10 sunny days (26 June – 7 july) of the summer vacation was spent in southern Spain, in and around the town Benalmádena where we (Mickey and me) stayed in a very nice flat overlooking the sea and mountains.
The town is located 12 km west of Malaga, approx. ½ hour drive from the airport. It is divided into three separate parts:
- Benalmadena Costa – the coastal strip that contains most of the resorts hotels and some apartment blocks.
- Arroyo de la Miel (Honey stream)- originally a separate village and is where you will find shops, most of the resorts apartment blocks, and many Spanish bars and restaurants. The towns train station is here, it is home to Tivoli World and the cable car.
- Benalmadena Pueblo – the original village located about 3 km inland and at 200 m. above sea level. The Pueblo is like the many Spanish “white villages” found in southern Spain. Narrow cobbled streets with white painted houses and many beautiful flowers on the walls. You find Copenhagen municipal hospital, Montebello, here and hear quite a lot of danish in the streets. There is a bar called Dansk bar and a restaurant Rottehullet (the rat hole)…
A 12 min. and 2,6 km long cable car ride start from Arroyo de la Miel. It takes you to the summit of Monte Calamorro, 769 m. Fantastic views over the area. A bird show is included in the ticket. Two falconers showed some tricks with eagles and vultures. After the show we decided to hike down. According to the guide it should take approx. 2,5 hours and “the trail start 100 m. down the road to the right”. After followed the trail for some time it suddenly ended and we looked for something that looked like a trail. Ended up at a VERY steep cliff where we agreed to turn back and try descending somewhere else. Found a not so steep and high spot where we managed to climb down. Mickey tried some “pebble surfing” on the hill side :-). With lunch break and the “detour”, it took us 2 hours and 20 min. to return to the start.
Benalmadena Costa has almost 10 kilometers of beach. From quiet cove, to the family focused beaches with plenty of activities. The beaches are a mixture of man-made, golden sand and shingle. Sales men and women like to sell you sun glasses, football T-shirts, hats, watches, hair extensions, massage etc. We liked the beach at Castillia Bil-Bil. For some reason, less crowded and one day with nice waves. Paseo Maritimo, the beach walk with lot’s of bars, cafes and restaurants to the Puerto Marina, an Arabian style marina that has over one thousand moorings and also with many places to eat and drink.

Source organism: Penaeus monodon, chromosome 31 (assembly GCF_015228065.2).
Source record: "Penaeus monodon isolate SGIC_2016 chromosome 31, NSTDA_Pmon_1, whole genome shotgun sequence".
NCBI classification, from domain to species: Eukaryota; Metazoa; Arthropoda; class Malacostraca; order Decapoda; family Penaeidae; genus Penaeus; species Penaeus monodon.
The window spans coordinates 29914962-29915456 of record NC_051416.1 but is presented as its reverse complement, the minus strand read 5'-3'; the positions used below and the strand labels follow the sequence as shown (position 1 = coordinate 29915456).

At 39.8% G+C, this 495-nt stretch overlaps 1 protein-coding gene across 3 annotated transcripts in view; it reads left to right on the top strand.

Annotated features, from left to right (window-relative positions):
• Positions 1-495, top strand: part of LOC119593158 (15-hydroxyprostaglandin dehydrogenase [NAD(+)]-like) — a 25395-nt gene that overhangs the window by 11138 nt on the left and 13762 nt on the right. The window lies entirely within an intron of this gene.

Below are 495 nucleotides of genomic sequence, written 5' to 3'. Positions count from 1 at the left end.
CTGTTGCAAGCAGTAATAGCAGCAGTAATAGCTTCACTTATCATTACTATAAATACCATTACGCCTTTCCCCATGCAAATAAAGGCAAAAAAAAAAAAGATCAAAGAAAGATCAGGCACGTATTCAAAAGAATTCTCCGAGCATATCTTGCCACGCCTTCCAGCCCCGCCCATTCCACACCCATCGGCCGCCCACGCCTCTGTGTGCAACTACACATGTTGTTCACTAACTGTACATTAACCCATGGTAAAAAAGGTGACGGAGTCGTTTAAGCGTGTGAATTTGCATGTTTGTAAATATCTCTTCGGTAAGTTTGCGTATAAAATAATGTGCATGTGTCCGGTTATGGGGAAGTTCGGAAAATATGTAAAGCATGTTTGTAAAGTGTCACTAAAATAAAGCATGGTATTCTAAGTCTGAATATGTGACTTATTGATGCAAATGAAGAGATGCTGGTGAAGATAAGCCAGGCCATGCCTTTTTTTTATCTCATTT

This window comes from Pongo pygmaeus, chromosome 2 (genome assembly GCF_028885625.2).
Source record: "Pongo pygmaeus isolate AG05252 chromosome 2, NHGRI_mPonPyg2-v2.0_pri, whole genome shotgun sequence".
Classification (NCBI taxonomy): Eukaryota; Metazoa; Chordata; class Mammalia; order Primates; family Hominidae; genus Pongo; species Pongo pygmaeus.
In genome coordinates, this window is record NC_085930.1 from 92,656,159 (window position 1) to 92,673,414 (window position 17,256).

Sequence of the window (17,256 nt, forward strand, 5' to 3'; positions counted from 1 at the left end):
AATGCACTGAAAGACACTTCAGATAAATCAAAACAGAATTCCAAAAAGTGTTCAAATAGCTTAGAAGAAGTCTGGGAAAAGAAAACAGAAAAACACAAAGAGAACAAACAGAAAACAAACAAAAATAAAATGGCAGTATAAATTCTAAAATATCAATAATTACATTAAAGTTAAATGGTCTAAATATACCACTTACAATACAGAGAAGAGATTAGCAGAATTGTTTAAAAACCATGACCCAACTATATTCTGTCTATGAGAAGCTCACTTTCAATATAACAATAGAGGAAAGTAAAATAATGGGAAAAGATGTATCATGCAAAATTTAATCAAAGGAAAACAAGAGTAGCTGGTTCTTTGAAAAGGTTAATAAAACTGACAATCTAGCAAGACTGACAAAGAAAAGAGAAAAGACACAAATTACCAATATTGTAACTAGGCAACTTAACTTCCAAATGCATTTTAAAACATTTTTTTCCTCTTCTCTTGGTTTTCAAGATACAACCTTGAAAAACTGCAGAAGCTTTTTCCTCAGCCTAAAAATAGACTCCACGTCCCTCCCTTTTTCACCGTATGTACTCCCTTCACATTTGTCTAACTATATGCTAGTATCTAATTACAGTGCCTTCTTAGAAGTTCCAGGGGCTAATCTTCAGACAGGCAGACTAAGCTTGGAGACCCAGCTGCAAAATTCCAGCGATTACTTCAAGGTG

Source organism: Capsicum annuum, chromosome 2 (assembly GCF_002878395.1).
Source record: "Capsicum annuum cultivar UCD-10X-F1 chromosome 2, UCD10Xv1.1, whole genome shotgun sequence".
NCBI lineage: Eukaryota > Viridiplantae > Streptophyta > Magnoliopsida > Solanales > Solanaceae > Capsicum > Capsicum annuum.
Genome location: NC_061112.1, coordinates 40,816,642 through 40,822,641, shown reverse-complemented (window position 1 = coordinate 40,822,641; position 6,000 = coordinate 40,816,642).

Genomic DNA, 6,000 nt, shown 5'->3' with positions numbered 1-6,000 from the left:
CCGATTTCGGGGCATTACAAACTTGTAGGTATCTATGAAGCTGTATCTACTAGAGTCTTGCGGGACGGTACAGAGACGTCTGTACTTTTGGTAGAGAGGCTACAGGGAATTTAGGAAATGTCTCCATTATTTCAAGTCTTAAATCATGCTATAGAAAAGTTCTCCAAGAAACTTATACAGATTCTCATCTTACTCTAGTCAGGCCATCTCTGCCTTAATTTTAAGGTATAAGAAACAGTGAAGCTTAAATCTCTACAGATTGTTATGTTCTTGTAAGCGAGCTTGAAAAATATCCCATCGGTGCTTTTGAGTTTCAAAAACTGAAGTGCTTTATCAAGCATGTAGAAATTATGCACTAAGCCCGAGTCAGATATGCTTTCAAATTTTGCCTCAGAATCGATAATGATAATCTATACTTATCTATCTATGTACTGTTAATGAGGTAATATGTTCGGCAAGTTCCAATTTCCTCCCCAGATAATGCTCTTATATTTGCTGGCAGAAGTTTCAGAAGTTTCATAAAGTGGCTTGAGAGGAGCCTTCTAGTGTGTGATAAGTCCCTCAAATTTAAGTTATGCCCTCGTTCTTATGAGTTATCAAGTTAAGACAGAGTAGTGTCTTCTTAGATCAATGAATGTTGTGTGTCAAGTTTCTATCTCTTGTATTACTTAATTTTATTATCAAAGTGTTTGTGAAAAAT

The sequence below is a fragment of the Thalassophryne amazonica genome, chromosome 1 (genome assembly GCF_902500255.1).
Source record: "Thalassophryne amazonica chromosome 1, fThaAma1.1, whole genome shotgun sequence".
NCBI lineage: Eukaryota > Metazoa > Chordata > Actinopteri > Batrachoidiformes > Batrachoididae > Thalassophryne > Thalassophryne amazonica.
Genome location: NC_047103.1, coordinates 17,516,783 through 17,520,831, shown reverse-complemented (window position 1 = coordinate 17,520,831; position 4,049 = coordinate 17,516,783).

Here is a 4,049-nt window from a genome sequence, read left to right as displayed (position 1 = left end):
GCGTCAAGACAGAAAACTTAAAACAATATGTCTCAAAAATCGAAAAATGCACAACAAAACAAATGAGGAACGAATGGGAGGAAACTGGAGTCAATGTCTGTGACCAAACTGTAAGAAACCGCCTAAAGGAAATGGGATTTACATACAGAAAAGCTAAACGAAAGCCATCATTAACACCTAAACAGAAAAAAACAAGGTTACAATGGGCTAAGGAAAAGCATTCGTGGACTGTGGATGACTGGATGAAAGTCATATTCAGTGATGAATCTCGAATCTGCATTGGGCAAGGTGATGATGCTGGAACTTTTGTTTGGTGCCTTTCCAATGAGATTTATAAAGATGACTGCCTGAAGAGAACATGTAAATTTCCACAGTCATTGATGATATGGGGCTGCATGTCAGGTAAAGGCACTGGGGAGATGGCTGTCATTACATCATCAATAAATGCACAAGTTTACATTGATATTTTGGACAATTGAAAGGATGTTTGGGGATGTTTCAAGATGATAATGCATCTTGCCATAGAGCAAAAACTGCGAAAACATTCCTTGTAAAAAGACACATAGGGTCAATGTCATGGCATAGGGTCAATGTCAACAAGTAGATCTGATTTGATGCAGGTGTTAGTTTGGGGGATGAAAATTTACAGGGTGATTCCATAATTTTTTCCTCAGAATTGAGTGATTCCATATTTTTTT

Parque de la Paloma with it’s large lake, water plume, wild life running free, beautiful trees and landscaped gardens with a large cactus garden with species from all over the world.
Mini golf at Playa Mini Golf Espana where we tried to play mini golf with “normal” golf balls for, what I know, the first time.
- We learned that it’s a good idea to take the train from Arroyo de la Miel to visit Malaga. One objective was to visit the Museo Picasso, it turned out to be closed on Mondays. Instead we semi followed a recommended “Trail-of-sights” from the tourist office (Malaga in 8 hours): Calle Larios – Plaza de la Constitucion – the Cathedral – the Roman Theatre – the Alcazaba – HC Andersen – Plaza de la Marina – the Lighthouse…
- A nice drive south west along the coast way N-340 a few km. takes you to Fuengirola that is a major tourist resort. We visited the Bioparc, a quite small and different zoo. It’s divided into four exhibition areas built to simulate the animals’ natural surroundings.
Near the Castillio Sohail one could rent a boat on the beach filled with sand for 5 euro. This is used for bbq and the very popular grilled sardines.
- Inland, a bit up the mountain, 450 m.above sea level, is the small white village Mijas located. Parked the car at the entrance of the village in a big parking house for 1 euro for a day. You can take a donkey taxi or walk around the narrow, cobbled and some times steep streets. Looked at a flamenco show at the town square. Wednesdays at noon. Don’t know if it’s on every day. Other sights we checked out was the El Compas view point and the chapel with small electric “candels”, Plaza de Toros, Calle San Sebastian and the fun (and little strange) Carromato de Max – a miniature museum with a collection of paintings on pin-heads, rice corns and hair, wood carvings on tooth picks etc. E.g. a picture of Abraham Lincoln painted on a pin-head (no photography was allowed).
- Further down the coast, after about 2 hour drive from Benalamádena, on the Mediterranean Motorway A-7, is Gibraltar. This 6 km2 piece of land is still Brittish tertitory with about 30.000 inhabitants. The Rock, made of limestone, raises 426 above sea level.
After driving around the very narrow streets of La Linea, looking for the border, we finally found a parking place near the frontier. “Quite a few” people preferred to drive across, loooong que. At the frontier we bought tickets to the cable car that included bus transport.
The cable car is from 1966 and takes you to the top in about 6 min. After looking at the stunning views from the top and the many monkeys we walked down, this time on a proper road.
Back in the center we walked along Main Street checking prices on electronics that we heard should be tax free and much cheaper. We didn’t think that was the case. At the coffee break, I was surprised that the staff had limited knowledge of the English language.